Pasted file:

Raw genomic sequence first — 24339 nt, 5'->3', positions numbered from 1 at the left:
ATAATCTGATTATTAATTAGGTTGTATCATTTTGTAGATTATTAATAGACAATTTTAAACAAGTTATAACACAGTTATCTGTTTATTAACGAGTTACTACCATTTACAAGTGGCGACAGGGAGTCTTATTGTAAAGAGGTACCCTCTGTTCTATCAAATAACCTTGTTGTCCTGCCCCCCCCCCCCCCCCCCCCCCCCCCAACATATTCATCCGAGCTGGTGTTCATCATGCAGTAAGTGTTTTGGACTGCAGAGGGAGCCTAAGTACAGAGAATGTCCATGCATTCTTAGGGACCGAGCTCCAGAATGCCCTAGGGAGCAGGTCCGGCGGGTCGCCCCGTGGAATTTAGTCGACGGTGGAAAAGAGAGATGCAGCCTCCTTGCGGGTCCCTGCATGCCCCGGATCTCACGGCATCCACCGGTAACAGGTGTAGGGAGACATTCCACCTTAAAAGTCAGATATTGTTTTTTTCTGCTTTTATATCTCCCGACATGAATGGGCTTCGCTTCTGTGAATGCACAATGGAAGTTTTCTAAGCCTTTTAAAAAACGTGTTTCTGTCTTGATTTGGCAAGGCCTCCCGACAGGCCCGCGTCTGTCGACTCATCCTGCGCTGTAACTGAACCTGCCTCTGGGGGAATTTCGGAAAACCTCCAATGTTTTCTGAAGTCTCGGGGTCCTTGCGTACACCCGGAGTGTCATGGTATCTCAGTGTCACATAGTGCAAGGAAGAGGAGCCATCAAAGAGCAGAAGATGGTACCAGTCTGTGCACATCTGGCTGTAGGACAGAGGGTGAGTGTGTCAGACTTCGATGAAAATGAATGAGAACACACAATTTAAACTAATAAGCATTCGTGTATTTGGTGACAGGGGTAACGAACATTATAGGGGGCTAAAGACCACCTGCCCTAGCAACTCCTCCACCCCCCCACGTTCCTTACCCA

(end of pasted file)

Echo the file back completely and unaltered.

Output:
Raw genomic sequence first — 24339 nt, 5'->3', positions numbered from 1 at the left:
ATAATCTGATTATTAATTAGGTTGTATCATTTTGTAGATTATTAATAGACAATTTTAAACAAGTTATAACACAGTTATCTGTTTATTAACGAGTTACTACCATTTACAAGTGGCGACAGGGAGTCTTATTGTAAAGAGGTACCCTCTGTTCTATCAAATAACCTTGTTGTCCTGCCCCCCCCCCCCCCCCCCCCCCCCCCAACATATTCATCCGAGCTGGTGTTCATCATGCAGTAAGTGTTTTGGACTGCAGAGGGAGCCTAAGTACAGAGAATGTCCATGCATTCTTAGGGACCGAGCTCCAGAATGCCCTAGGGAGCAGGTCCGGCGGGTCGCCCCGTGGAATTTAGTCGACGGTGGAAAAGAGAGATGCAGCCTCCTTGCGGGTCCCTGCATGCCCCGGATCTCACGGCATCCACCGGTAACAGGTGTAGGGAGACATTCCACCTTAAAAGTCAGATATTGTTTTTTTCTGCTTTTATATCTCCCGACATGAATGGGCTTCGCTTCTGTGAATGCACAATGGAAGTTTTCTAAGCCTTTTAAAAAACGTGTTTCTGTCTTGATTTGGCAAGGCCTCCCGACAGGCCCGCGTCTGTCGACTCATCCTGCGCTGTAACTGAACCTGCCTCTGGGGGAATTTCGGAAAACCTCCAATGTTTTCTGAAGTCTCGGGGTCCTTGCGTACACCCGGAGTGTCATGGTATCTCAGTGTCACATAGTGCAAGGAAGAGGAGCCATCAAAGAGCAGAAGATGGTACCAGTCTGTGCACATCTGGCTGTAGGACAGAGGGTGAGTGTGTCAGACTTCGATGAAAATGAATGAGAACACACAATTTAAACTAATAAGCATTCGTGTATTTGGTGACAGGGGTAACGAACATTATAGGGGGCTAAAGACCACCTGCCCTAGCAACTCCTCCACCCCCCCACGTTCCTTACCCA